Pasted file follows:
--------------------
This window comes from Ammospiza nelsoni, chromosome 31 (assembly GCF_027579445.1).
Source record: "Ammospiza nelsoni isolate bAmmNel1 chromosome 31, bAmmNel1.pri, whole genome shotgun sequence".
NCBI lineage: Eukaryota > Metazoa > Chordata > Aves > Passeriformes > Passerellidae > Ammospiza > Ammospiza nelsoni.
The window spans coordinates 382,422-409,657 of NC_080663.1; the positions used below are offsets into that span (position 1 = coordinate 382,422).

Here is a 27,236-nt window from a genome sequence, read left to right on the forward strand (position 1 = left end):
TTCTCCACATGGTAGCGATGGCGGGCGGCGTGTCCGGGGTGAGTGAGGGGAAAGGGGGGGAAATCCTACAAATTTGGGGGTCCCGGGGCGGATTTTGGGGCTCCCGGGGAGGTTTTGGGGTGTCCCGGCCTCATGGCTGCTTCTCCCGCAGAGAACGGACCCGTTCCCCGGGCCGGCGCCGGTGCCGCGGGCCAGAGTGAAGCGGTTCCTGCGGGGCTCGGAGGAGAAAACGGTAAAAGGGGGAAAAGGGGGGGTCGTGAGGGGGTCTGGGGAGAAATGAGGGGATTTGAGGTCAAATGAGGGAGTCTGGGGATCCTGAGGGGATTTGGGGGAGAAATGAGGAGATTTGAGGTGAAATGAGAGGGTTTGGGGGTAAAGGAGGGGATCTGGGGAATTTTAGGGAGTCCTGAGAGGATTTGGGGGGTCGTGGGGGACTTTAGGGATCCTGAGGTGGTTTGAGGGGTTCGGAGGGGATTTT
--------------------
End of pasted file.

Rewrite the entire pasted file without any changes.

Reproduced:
This window comes from Ammospiza nelsoni, chromosome 31 (assembly GCF_027579445.1).
Source record: "Ammospiza nelsoni isolate bAmmNel1 chromosome 31, bAmmNel1.pri, whole genome shotgun sequence".
NCBI lineage: Eukaryota > Metazoa > Chordata > Aves > Passeriformes > Passerellidae > Ammospiza > Ammospiza nelsoni.
The window spans coordinates 382,422-409,657 of NC_080663.1; the positions used below are offsets into that span (position 1 = coordinate 382,422).

Here is a 27,236-nt window from a genome sequence, read left to right on the forward strand (position 1 = left end):
TTCTCCACATGGTAGCGATGGCGGGCGGCGTGTCCGGGGTGAGTGAGGGGAAAGGGGGGGAAATCCTACAAATTTGGGGGTCCCGGGGCGGATTTTGGGGCTCCCGGGGAGGTTTTGGGGTGTCCCGGCCTCATGGCTGCTTCTCCCGCAGAGAACGGACCCGTTCCCCGGGCCGGCGCCGGTGCCGCGGGCCAGAGTGAAGCGGTTCCTGCGGGGCTCGGAGGAGAAAACGGTAAAAGGGGGAAAAGGGGGGGTCGTGAGGGGGTCTGGGGAGAAATGAGGGGATTTGAGGTCAAATGAGGGAGTCTGGGGATCCTGAGGGGATTTGGGGGAGAAATGAGGAGATTTGAGGTGAAATGAGAGGGTTTGGGGGTAAAGGAGGGGATCTGGGGAATTTTAGGGAGTCCTGAGAGGATTTGGGGGGTCGTGGGGGACTTTAGGGATCCTGAGGTGGTTTGAGGGGTTCGGAGGGGATTTT